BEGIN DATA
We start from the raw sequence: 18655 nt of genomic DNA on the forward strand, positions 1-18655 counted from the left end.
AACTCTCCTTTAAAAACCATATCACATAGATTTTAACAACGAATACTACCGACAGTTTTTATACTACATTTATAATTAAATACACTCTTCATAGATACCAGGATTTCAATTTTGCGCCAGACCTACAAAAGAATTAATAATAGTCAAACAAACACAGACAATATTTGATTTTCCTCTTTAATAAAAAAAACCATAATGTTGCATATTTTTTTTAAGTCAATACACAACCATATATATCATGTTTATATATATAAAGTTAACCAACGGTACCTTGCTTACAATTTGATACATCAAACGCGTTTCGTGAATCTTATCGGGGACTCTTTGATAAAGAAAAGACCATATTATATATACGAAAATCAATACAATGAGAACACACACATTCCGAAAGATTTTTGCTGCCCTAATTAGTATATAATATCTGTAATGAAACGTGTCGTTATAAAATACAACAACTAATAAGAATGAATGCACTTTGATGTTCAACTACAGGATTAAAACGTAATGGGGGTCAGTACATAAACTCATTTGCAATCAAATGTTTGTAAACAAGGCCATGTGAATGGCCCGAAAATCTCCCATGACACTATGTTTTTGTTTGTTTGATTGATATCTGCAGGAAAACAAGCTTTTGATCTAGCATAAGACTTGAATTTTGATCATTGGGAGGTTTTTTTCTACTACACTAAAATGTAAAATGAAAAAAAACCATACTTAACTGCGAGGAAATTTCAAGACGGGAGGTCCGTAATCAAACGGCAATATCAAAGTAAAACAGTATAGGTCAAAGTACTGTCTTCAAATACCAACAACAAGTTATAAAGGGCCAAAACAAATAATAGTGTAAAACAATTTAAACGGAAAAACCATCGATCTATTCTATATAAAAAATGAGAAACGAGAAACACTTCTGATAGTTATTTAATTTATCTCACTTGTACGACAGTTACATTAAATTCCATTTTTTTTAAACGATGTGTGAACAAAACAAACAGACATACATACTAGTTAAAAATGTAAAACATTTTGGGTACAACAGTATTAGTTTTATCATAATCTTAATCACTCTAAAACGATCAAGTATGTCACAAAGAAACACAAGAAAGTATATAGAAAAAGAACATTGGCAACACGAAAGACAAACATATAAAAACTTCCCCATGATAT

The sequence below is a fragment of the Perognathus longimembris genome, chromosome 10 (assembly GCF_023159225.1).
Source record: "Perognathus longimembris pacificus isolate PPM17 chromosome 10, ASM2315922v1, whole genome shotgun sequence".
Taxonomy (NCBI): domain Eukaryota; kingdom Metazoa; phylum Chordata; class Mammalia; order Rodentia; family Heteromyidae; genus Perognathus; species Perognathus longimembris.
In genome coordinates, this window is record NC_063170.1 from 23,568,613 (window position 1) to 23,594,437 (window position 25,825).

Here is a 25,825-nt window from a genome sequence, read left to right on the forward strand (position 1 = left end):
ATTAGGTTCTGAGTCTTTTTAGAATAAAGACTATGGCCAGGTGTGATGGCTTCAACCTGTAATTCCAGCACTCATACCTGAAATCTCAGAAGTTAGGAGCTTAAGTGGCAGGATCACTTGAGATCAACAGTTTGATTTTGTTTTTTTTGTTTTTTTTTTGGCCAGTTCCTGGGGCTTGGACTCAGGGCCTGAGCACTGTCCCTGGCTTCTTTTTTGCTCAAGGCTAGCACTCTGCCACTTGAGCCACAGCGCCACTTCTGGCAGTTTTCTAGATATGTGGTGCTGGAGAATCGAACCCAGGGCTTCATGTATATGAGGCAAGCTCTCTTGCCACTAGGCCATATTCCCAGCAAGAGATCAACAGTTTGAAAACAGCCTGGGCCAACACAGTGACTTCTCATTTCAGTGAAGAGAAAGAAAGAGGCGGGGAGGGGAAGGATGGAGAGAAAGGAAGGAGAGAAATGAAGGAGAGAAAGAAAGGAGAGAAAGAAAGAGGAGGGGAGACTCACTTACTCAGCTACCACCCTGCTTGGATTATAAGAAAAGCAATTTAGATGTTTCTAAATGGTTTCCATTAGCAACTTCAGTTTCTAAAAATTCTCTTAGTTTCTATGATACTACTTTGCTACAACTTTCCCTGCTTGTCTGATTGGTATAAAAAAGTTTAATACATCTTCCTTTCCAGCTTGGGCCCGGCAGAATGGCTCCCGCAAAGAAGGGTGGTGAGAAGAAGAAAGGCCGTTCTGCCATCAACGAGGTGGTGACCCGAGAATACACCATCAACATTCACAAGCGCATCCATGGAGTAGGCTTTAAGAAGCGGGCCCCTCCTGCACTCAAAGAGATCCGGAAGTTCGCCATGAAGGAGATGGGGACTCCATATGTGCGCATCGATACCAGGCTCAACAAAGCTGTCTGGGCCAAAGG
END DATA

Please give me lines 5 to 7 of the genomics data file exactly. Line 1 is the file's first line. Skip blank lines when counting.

Taxonomy (NCBI): domain Eukaryota; kingdom Metazoa; phylum Chordata; class Mammalia; order Rodentia; family Heteromyidae; genus Perognathus; species Perognathus longimembris.
In genome coordinates, this window is record NC_063170.1 from 23,568,613 (window position 1) to 23,594,437 (window position 25,825).

Here is a 25,825-nt window from a genome sequence, read left to right on the forward strand (position 1 = left end):